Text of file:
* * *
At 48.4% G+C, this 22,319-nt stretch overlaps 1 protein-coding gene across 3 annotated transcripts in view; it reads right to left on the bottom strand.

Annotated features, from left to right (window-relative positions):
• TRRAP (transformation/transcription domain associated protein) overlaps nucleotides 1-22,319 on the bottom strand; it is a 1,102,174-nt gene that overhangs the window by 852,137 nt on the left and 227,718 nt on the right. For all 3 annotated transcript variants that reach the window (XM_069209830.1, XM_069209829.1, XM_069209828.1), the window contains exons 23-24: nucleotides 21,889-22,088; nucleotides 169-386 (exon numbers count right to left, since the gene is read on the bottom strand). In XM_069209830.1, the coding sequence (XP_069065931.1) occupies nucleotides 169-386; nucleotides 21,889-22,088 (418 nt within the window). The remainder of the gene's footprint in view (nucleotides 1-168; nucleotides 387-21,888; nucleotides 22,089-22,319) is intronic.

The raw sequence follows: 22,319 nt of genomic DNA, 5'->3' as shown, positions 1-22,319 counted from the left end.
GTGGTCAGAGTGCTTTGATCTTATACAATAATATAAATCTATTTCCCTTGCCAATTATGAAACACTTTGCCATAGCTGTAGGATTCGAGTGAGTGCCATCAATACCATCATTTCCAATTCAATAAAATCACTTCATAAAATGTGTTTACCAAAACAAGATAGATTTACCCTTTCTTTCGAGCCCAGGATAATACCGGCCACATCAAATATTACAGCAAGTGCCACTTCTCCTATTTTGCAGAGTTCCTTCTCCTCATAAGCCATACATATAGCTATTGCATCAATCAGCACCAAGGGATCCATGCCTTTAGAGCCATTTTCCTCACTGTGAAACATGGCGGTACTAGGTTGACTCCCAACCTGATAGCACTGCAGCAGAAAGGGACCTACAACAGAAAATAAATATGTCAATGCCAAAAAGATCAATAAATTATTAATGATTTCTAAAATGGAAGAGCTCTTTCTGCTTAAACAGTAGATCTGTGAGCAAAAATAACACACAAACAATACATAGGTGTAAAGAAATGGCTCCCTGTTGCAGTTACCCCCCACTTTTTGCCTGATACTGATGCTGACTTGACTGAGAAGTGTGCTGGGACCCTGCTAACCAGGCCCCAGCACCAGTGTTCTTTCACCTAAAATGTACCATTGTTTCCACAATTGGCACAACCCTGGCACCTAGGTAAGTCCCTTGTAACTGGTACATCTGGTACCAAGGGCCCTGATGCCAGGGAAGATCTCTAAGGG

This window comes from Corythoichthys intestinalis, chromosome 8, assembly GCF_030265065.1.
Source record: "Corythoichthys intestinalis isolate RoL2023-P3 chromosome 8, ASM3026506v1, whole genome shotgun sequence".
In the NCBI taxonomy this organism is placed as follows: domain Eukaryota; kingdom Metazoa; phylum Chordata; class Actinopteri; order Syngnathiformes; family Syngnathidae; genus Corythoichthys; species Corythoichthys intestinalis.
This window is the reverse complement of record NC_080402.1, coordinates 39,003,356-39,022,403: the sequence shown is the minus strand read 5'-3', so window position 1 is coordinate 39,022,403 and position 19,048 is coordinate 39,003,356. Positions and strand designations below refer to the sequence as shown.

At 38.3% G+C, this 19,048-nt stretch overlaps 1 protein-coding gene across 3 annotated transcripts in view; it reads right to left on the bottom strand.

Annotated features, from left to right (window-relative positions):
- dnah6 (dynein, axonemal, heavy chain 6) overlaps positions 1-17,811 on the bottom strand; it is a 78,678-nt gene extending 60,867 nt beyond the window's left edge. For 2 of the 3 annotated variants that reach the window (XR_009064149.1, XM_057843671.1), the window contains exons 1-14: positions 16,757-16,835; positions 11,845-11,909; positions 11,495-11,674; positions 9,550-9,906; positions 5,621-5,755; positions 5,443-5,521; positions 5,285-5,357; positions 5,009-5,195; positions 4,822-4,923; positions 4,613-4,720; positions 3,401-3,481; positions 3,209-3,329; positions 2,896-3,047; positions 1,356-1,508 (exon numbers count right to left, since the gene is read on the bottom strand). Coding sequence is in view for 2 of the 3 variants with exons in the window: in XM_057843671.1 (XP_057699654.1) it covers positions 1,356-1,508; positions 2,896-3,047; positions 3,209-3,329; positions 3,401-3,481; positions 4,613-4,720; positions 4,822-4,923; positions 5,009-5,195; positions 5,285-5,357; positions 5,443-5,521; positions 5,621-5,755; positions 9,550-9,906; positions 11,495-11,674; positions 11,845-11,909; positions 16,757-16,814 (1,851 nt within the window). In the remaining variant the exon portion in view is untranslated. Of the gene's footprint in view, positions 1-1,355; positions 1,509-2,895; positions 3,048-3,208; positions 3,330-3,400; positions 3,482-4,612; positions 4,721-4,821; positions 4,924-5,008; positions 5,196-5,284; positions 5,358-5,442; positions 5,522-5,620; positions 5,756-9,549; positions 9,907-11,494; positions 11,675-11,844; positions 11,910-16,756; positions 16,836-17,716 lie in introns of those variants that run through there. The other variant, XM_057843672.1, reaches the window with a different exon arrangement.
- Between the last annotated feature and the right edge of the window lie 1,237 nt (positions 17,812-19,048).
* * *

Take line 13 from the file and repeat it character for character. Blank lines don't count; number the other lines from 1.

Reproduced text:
- Between the last annotated feature and the right edge of the window lie 1,237 nt (positions 17,812-19,048).